I will work closely with the partner organisation, collaborating in the creation of the organisation’s annual report, providing academic research expertise in training and consultation activities, and helping ODA to establish a transnational network for the promotion of diversity in audio-visual media. We will combine our research on queer audio-visual culture, consultation and advising services and activities monitoring the representation of diversity in film and television to attain structural social change in the audio-visual industry in Spain and the UK. Our collaboration will provide a bi-directional space of learning and knowledge exchange for subjects with lived experience of discrimination and inequality and for stakeholders in the audio-visual industry seeking further diversity and inclusion. This placement will help us build and maintain an environment and culture that enables effective and ambitious knowledge exchange and impact, including development of skills, capacity and capability within the University and address cultural barriers for arts/cultural sector collaborations with Higher Education Institutions.

Dr Miguel García López is Senior Lecturer in Hispanic Studies and researches on queer representation in Hispanic film and television. He collaborates with UK filmmakers and organisations like the British Film Institute. To find out more about Miguel’s research and the ODA partnership, please contact miguel.garcialopez@bristol.ac.uk.

*Images taken from ODA’s official website (oda.org.es): ODA’s logo and images from this year’s ODA Awards ceremony, celebrating diversity and inclusion in Spanish audio-visual media.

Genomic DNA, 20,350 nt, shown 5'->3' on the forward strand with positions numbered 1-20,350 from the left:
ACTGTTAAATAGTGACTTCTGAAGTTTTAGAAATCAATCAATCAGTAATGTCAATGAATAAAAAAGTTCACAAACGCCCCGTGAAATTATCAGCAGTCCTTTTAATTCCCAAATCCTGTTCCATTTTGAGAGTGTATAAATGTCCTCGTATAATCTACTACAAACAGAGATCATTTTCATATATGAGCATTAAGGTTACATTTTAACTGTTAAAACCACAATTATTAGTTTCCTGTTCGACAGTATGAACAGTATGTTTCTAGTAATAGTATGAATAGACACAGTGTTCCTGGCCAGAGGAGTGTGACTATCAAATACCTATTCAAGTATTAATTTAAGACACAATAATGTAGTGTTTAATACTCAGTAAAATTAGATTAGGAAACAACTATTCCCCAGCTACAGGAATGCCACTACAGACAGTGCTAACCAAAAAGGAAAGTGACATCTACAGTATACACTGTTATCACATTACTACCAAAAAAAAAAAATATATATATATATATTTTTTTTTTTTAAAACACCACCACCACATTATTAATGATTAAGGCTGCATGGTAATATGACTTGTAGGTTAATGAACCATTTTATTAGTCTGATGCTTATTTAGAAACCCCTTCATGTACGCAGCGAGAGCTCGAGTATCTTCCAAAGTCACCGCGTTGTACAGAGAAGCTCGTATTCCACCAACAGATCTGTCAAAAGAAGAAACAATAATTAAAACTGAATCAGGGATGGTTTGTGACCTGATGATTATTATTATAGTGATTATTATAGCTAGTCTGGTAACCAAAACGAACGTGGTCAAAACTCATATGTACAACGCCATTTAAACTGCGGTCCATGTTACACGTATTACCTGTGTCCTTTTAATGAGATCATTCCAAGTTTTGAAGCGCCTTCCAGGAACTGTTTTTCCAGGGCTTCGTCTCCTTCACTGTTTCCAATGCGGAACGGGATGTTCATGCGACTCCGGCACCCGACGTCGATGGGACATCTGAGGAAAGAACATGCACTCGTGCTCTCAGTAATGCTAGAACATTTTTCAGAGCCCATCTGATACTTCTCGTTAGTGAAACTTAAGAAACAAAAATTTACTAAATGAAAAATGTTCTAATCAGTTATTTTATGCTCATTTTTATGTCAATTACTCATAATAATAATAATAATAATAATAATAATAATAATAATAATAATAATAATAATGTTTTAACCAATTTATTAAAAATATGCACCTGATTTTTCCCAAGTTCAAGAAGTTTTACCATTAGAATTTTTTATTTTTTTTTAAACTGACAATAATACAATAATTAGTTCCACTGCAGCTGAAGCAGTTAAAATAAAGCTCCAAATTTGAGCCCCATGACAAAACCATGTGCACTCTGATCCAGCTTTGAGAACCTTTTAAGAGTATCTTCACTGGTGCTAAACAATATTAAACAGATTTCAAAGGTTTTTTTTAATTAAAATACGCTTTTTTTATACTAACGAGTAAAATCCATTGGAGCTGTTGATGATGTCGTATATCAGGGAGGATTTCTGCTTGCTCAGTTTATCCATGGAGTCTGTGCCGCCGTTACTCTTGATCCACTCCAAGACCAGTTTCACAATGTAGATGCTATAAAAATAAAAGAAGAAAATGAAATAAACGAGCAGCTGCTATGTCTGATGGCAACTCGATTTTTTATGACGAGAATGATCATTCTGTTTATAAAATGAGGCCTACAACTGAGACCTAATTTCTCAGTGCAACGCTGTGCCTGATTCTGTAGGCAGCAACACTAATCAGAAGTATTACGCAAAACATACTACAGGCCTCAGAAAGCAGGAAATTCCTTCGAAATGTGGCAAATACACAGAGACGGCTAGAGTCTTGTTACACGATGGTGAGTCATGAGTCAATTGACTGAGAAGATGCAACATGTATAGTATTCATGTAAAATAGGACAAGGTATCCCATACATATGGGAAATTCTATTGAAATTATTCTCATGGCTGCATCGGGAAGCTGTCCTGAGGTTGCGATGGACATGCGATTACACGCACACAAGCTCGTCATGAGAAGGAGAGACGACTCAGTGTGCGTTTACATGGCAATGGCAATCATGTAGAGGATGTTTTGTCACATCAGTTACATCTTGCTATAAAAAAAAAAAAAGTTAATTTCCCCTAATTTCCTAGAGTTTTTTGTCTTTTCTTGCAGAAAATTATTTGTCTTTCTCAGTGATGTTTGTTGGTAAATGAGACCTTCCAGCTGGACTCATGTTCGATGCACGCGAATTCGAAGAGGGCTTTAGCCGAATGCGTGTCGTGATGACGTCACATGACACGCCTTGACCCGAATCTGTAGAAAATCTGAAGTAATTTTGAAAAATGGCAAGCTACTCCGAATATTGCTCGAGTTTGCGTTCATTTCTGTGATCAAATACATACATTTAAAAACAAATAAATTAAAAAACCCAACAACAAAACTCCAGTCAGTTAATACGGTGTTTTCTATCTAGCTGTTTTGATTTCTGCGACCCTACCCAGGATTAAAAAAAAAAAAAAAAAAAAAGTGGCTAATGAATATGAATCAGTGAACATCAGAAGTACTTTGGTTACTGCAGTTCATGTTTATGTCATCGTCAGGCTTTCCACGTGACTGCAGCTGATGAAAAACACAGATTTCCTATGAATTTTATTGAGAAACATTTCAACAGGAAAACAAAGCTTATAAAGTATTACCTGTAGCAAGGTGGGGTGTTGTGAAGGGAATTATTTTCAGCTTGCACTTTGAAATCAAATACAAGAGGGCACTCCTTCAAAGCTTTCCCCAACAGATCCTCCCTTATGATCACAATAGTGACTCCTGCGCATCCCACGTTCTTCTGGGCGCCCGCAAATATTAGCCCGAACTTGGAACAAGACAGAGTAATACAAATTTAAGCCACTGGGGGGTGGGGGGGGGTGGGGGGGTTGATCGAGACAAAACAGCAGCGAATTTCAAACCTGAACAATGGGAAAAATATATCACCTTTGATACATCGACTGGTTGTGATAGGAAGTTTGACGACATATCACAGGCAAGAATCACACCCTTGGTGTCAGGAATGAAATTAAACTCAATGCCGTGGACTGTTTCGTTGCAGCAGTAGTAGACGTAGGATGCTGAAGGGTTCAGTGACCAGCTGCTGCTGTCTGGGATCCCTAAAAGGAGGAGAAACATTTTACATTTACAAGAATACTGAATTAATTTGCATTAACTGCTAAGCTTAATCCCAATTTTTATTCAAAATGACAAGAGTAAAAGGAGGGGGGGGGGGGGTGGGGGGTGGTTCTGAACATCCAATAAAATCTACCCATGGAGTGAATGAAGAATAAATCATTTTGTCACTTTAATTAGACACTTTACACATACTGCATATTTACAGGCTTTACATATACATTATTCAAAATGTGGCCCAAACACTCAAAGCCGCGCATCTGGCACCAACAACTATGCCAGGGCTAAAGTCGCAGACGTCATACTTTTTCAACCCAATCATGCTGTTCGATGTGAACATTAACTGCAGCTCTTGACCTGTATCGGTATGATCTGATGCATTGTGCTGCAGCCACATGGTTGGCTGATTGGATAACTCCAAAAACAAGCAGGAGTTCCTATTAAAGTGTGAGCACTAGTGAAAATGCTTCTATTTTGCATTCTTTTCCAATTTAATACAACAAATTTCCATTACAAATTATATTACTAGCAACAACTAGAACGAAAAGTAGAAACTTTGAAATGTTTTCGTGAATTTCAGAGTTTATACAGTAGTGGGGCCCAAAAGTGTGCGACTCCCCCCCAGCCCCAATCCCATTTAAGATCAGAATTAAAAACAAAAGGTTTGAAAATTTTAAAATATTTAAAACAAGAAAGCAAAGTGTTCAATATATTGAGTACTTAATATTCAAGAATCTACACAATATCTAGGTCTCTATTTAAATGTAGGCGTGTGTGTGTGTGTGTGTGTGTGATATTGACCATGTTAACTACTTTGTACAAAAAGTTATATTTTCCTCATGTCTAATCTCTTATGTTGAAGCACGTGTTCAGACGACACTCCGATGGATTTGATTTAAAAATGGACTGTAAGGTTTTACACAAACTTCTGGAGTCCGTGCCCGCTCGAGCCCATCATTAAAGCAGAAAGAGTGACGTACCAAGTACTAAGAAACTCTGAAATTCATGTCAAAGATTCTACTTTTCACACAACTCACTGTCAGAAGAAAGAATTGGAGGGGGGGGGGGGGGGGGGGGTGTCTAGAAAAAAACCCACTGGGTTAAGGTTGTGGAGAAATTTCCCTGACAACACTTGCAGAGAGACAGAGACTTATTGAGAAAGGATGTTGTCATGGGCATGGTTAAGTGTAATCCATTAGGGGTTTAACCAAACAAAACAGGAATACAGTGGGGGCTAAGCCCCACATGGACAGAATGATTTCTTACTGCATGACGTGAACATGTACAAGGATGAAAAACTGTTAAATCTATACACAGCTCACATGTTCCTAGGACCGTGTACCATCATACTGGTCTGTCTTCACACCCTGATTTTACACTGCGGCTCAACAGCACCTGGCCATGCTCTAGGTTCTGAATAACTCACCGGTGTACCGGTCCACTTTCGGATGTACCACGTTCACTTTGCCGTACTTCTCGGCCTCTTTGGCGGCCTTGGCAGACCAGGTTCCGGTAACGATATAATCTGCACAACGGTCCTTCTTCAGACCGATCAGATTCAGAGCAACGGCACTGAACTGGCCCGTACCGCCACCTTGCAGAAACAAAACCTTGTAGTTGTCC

Women, Walking and Performance

By Dr Eleanor Rycroft, Senior Lecturer in the Department of Theatre, School of Arts

Dr Eleanor Rycroft tells us about her project which explored attitudes to women walking, from the Renaissance period to the present day. The workshops piloted during the project aimed to collect women’s contemporary experiences of walking, especially by night. The project recently received an AHRC Impact Acceleration Account award and is yet another example of how arts and humanities research can address societal challenges.  

‘Women, Walking and Performance’ was an Impact Acceleration project which explores gender and pedestrianism using theatre methodologies. The project was based on my historical research into walking and performance, particularly my insight that a fundamental shift occurs during the early modern period (c.1500-1700), at which point discourses of walking begin to exclude certain groups and individuals from the activity. The importance of this argument concerns the ongoing reverberation of these exclusions, especially how inequalities of class, race and gender of walking in the past continue to inform the unequal distribution of the health and social benefits of walking today. Given that walking is a free and effective form of both transport and exercise – theoretically accessible to all able-bodied individuals – it is important to discover the historical roots of attitudes which mean that not all individuals feel free to walk.


This seems most particularly to be the case with women: the growing social and sexual control of women during the Renaissance continues to impact women walkers today. The tragic deaths of Sarah Everard, Zara Aleena, Sabina Nessa and Ashling Murphy are just the most recent in a long line of women who have been murdered whilst going onfoot.